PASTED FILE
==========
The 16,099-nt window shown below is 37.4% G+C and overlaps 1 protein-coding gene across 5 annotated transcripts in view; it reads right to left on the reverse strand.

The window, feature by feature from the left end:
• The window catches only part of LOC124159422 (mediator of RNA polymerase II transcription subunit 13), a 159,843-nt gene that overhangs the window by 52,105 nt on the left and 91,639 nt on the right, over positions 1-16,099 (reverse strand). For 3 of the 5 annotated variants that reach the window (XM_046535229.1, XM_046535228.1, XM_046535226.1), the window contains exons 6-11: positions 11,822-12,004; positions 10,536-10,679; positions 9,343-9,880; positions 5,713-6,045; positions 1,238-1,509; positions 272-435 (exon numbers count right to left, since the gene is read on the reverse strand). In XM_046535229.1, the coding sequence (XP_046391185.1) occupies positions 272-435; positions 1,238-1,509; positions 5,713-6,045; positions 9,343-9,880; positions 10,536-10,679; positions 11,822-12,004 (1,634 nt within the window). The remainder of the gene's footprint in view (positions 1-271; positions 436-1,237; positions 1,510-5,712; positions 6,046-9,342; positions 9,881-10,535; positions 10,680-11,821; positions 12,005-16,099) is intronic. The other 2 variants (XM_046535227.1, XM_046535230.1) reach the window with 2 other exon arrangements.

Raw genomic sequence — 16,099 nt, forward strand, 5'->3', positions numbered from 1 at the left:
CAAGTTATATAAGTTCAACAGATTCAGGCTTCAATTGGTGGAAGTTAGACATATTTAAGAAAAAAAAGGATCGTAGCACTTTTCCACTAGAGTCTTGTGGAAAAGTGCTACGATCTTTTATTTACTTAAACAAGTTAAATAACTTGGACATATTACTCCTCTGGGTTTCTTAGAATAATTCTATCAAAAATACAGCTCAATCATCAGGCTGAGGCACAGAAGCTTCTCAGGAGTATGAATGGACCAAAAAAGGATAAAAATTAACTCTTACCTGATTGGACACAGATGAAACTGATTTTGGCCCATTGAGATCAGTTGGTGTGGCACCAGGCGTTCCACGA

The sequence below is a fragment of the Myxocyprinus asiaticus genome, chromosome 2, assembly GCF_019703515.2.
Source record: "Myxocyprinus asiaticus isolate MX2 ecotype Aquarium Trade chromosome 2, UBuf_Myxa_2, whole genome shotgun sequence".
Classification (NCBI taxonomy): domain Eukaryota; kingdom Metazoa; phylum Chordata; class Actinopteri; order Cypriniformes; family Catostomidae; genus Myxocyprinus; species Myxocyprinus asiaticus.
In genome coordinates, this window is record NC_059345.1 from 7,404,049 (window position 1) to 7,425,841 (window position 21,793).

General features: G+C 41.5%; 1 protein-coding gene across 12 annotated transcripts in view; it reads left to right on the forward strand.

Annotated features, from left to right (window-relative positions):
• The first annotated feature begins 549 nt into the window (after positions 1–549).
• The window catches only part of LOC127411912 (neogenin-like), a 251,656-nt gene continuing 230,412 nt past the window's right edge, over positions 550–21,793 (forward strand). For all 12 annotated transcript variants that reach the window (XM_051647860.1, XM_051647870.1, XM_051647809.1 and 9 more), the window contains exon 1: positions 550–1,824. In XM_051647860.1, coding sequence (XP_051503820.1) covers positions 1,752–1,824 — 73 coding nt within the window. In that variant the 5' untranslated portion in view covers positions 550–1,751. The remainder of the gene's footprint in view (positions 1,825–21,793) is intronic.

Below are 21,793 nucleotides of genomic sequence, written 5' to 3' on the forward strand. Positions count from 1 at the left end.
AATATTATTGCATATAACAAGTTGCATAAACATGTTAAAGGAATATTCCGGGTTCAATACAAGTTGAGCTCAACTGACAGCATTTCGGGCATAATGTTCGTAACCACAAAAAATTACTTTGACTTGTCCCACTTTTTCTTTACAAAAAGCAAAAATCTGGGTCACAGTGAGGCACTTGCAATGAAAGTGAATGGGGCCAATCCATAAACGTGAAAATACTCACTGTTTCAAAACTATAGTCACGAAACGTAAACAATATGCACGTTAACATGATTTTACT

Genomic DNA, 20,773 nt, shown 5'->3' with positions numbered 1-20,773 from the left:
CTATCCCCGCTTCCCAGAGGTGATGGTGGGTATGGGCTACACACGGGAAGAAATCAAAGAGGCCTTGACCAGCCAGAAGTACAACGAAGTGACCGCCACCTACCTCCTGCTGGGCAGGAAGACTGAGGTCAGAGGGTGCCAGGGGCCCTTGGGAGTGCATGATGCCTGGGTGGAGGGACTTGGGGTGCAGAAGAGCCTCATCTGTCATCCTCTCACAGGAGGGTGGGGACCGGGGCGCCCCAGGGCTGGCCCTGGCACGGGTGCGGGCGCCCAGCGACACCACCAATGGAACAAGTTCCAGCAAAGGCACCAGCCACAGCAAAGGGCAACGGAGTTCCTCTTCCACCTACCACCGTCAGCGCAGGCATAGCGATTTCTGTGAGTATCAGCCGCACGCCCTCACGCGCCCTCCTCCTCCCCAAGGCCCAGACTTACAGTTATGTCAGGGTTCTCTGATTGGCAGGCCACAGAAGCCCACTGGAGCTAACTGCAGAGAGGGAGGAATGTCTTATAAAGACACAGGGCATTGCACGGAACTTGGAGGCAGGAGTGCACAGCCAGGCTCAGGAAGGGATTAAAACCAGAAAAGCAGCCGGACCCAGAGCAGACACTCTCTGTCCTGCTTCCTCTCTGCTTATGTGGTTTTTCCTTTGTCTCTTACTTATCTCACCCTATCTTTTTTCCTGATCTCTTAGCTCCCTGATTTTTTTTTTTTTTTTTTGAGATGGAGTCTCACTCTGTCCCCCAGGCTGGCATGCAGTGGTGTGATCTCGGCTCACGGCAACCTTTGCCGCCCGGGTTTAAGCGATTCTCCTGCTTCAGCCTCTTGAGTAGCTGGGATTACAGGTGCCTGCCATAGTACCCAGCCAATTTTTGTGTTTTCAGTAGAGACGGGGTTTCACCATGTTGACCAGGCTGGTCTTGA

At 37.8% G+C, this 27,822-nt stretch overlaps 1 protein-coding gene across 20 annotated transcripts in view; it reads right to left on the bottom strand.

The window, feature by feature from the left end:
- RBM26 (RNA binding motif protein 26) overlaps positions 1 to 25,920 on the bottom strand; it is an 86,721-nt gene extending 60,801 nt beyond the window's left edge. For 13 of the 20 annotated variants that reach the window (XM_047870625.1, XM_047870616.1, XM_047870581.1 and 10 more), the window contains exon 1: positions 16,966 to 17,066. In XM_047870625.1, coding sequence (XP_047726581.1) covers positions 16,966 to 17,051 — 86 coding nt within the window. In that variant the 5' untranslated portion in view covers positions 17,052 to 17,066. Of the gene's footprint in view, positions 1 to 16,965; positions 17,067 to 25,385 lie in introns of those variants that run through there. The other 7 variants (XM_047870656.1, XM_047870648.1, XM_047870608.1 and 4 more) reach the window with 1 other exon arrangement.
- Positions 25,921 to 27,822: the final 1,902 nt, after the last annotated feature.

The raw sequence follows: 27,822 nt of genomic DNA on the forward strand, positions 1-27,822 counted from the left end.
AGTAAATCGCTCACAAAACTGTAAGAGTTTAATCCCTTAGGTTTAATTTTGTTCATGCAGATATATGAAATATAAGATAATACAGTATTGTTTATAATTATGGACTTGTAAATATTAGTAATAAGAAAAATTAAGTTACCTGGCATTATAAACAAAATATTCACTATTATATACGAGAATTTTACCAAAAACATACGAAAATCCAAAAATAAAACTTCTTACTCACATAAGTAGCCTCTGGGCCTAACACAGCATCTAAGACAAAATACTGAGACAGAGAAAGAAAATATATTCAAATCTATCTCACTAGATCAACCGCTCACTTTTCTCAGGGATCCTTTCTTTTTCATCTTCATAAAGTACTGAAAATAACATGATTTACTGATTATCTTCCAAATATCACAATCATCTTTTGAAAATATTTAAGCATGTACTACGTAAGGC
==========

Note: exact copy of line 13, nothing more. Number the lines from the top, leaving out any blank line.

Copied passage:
• The window catches only part of LOC127411912 (neogenin-like), a 251,656-nt gene continuing 230,412 nt past the window's right edge, over positions 550–21,793 (forward strand). For all 12 annotated transcript variants that reach the window (XM_051647860.1, XM_051647870.1, XM_051647809.1 and 9 more), the window contains exon 1: positions 550–1,824. In XM_051647860.1, coding sequence (XP_051503820.1) covers positions 1,752–1,824 — 73 coding nt within the window. In that variant the 5' untranslated portion in view covers positions 550–1,751. The remainder of the gene's footprint in view (positions 1,825–21,793) is intronic.